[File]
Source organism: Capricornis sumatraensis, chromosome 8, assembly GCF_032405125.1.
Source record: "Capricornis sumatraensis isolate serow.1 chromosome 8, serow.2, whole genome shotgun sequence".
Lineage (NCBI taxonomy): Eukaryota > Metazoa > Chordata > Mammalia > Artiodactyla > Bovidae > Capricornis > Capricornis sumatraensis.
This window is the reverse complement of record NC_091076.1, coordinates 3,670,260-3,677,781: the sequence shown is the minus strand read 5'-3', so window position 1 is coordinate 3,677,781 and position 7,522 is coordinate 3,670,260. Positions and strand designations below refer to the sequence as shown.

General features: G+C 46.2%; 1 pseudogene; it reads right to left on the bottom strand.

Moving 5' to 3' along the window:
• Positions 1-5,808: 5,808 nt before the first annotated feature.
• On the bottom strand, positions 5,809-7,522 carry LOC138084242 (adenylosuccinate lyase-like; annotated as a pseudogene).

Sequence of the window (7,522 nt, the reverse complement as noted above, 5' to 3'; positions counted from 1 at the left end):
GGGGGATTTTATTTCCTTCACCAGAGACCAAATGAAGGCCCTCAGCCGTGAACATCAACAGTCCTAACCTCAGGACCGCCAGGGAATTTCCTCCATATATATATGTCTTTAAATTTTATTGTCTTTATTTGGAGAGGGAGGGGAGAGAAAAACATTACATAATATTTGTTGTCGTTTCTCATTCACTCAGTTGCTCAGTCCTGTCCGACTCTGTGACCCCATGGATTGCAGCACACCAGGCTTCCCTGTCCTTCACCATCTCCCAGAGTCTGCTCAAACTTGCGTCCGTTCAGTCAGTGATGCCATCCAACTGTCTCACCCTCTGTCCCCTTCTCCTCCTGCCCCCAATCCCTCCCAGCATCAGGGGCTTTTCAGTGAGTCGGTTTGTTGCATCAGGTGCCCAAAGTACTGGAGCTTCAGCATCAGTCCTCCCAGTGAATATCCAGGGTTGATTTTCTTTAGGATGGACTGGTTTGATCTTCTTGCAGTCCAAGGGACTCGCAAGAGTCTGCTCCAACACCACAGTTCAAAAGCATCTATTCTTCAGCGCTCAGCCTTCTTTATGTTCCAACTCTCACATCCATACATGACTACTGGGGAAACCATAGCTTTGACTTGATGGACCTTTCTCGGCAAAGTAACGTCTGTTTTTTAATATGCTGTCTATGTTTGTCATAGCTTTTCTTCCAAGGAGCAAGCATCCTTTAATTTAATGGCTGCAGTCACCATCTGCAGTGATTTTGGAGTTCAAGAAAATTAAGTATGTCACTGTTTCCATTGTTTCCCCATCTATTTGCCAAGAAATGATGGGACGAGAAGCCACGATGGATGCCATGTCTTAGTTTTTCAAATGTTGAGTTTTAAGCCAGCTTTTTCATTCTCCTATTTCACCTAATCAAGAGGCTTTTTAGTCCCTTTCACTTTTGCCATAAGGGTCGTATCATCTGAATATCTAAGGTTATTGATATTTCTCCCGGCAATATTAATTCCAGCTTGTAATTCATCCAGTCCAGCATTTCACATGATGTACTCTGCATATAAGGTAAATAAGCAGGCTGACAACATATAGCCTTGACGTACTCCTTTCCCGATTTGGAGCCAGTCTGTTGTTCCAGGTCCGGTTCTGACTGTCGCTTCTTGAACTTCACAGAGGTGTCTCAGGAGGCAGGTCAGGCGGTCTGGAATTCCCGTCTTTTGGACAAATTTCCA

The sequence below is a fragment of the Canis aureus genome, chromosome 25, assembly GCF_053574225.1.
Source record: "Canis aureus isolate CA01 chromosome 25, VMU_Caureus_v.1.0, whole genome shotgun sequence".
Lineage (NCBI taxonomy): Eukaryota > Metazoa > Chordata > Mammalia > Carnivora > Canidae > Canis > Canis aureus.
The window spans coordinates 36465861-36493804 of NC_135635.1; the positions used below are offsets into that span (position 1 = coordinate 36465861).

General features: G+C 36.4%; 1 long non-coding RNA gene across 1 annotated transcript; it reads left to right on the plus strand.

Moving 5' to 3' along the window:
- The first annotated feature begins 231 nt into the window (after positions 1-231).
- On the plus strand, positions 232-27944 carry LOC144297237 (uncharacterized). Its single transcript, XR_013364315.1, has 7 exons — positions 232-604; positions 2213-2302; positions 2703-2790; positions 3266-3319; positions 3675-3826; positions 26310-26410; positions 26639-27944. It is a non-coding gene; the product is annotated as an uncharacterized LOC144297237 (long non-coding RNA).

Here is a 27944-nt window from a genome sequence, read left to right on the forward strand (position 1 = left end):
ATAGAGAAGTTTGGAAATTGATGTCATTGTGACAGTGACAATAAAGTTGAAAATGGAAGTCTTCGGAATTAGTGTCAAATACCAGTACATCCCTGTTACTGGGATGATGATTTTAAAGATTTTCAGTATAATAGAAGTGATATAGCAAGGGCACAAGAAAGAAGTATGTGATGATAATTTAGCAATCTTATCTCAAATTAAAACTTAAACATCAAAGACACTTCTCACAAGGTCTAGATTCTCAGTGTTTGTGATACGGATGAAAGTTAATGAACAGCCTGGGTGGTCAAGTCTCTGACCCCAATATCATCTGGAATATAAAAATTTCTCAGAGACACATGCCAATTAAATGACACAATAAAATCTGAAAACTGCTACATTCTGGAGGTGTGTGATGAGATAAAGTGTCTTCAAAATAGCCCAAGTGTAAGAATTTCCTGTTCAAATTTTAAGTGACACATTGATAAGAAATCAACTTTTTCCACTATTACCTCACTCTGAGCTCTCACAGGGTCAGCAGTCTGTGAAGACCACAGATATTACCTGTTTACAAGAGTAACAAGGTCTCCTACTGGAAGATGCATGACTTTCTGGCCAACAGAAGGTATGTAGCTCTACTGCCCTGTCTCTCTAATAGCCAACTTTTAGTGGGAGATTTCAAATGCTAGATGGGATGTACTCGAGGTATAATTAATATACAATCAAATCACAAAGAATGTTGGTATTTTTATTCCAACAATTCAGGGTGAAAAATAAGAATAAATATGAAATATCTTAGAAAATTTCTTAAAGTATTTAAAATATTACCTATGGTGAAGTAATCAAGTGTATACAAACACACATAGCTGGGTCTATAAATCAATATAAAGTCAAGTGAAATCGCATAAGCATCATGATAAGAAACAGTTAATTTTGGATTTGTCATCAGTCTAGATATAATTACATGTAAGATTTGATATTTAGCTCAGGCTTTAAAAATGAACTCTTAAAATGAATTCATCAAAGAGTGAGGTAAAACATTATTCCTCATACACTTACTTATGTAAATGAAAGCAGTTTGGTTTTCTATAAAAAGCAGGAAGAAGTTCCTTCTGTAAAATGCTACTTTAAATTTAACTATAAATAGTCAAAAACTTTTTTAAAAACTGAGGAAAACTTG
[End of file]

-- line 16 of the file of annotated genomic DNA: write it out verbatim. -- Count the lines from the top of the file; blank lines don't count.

Moving 5' to 3' along the window: